Wednesday, November 5, 2008

Hollah for some Challah!

I didn't used to make challah very often because it was so labor intensive, but that's all changed since I found this extremely easy and foolproof way to make it! A good challah is flaky, light and rich and this recipe fits the bill. Use leftovers (if there are any!) for an overnight french toast casserole for breakfast the next day.

Challah to make you Hollah!

3T of yeast (instant works best-you don't have to proof it in sugar water!)
4C. warm water
2T. salt
1C. vegetable oil (we use coconut oil)
4 eggs
1/2 C. white sugar
12 C. of all purpose flour......yes 12 cups plus more for kneading!

In a large bowl, sprinkle yeast over water and sugar and let stand for 5-10 minutes to proof. You can skip this step if you are using instant yeast. Stir in the salt, oil and 4 eggs until well blended. Gradually mix in the flour. When the dough becomes to stiff to stir, turn it out onto a floured surface and knead for 8-10 minutes. The dough becomes very soft and silky. Add flour as needed during the kneading process to keep the dough from sticking to your hands.

Place dough in a well oiled bowl and cover with a damp towel. Allow to rise until doubled. About and hour to hour and a half depending on your kitchen temp. Look how smooth and silky this dough is! Like a baby's bottom!

After the bread has doubled in bulk. Divide into two pieces for your two loaves. Then divide those pieces into three, four, five or six pieces depending on your braid. Roll your pieces into ropes and braid, tuck under the ends. Here is a really great YouTube video on challah braiding.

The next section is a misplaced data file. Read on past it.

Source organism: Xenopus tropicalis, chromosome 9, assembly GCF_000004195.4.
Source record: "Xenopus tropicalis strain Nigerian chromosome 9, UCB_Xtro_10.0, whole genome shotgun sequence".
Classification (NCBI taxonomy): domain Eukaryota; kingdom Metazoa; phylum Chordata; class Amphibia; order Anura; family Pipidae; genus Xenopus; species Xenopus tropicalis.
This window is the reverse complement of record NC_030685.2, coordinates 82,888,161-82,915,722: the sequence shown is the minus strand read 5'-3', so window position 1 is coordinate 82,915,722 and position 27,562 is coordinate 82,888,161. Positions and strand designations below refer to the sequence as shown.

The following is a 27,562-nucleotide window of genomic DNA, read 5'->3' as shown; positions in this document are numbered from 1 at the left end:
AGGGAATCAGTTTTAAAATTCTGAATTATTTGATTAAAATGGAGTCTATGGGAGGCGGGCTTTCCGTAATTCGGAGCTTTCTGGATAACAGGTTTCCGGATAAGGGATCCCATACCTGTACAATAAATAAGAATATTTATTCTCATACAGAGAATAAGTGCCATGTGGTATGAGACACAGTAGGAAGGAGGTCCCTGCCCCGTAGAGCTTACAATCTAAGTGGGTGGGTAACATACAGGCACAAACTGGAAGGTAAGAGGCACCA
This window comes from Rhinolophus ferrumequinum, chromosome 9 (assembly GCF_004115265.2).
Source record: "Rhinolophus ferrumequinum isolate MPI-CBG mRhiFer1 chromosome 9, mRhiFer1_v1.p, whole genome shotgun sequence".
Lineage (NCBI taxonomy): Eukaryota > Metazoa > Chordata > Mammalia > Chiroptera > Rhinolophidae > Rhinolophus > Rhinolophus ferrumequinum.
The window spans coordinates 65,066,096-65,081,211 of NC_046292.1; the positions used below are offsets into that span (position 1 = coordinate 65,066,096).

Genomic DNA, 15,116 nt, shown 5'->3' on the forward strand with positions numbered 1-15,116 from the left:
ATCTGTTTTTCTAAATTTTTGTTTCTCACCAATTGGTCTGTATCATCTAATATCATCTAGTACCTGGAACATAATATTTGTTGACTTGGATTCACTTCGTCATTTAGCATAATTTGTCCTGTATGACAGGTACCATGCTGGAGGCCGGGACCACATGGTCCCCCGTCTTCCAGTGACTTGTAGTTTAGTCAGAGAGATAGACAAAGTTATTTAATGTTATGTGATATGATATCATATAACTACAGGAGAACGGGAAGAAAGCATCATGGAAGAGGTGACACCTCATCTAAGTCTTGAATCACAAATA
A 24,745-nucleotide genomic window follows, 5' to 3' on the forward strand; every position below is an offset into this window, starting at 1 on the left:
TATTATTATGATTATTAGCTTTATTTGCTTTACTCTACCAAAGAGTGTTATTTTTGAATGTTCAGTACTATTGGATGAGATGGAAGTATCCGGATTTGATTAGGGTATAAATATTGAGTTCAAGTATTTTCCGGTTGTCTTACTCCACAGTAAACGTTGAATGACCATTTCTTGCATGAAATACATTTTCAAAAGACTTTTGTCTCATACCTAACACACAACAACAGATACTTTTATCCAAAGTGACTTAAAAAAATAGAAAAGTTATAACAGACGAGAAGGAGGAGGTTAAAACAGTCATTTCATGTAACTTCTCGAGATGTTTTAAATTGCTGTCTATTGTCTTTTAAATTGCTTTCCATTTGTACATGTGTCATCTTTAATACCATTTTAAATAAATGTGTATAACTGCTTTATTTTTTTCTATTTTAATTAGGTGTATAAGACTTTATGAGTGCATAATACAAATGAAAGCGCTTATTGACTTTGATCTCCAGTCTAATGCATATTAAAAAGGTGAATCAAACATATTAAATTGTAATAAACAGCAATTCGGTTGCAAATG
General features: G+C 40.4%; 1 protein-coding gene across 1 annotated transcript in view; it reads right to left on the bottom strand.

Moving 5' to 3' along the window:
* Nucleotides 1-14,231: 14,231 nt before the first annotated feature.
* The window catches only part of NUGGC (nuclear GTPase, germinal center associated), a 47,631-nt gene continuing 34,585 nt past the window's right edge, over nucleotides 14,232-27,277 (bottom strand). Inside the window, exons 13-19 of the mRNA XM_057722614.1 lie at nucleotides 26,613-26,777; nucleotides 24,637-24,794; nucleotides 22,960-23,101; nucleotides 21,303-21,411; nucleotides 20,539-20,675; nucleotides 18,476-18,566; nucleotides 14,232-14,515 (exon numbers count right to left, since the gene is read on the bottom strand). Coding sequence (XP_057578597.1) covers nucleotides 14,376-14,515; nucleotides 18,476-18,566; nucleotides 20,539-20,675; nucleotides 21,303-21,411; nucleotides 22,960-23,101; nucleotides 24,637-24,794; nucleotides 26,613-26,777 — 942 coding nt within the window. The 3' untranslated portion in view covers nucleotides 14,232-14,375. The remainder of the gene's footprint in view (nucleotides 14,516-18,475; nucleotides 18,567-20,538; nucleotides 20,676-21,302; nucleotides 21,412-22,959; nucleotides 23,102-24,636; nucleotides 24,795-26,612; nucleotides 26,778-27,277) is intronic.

Allow your braids to rise for about thirty minutes and brush loaves with this mixture:
One egg, 1/2 tsp of vanilla, 3 T. of water.
Bake for 35 minutes in a 400 degree oven until bread is deep golden brown.

Somebody hollah!


Linda said...

That is the highest rise I have ever seen on a challah! I'll try it.. we've always liked the bread.
Thanks for the recipe.

Marilena said...

that looks good! you should post that recipe in my comment box on my blog, the Catholic Cook:)

here is the url:

JoAnnC. said...

I'll tell you why it's so "loafy", I baked both loaves side by side in my tiny little oven and it caused them to poof up instead of out! Plus, this recipe makes two GINORMOUS loaves-next time I'm going to quarter the dough instead of halve it and make four loaves. Good thing is that this bread freezes well, too! It really is a good bread and we especially like it as grilled paninis and french toast!

rookie cookie said...

Beautiful! The color on that is awesome. Thanks for putting up a tutorial on how to make it. It feels a little more approachable.